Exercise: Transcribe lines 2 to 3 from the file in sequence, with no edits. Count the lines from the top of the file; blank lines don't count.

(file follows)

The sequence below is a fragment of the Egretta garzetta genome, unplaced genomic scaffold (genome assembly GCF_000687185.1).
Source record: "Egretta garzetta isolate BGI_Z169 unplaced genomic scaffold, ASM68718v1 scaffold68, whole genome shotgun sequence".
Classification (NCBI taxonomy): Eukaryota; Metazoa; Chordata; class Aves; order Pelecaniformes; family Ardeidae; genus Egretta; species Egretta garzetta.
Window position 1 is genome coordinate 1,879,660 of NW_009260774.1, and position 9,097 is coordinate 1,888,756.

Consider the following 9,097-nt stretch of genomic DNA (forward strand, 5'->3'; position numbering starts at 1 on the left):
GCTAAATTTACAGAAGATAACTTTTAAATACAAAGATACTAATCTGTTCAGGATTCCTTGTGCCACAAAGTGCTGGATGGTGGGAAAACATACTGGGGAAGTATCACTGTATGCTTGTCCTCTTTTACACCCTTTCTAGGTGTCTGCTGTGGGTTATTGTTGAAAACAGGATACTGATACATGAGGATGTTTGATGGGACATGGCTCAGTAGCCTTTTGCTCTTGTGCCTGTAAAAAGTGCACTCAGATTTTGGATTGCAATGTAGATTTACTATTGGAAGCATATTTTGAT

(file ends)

Source record: "Egretta garzetta isolate BGI_Z169 unplaced genomic scaffold, ASM68718v1 scaffold68, whole genome shotgun sequence".
Classification (NCBI taxonomy): Eukaryota; Metazoa; Chordata; class Aves; order Pelecaniformes; family Ardeidae; genus Egretta; species Egretta garzetta.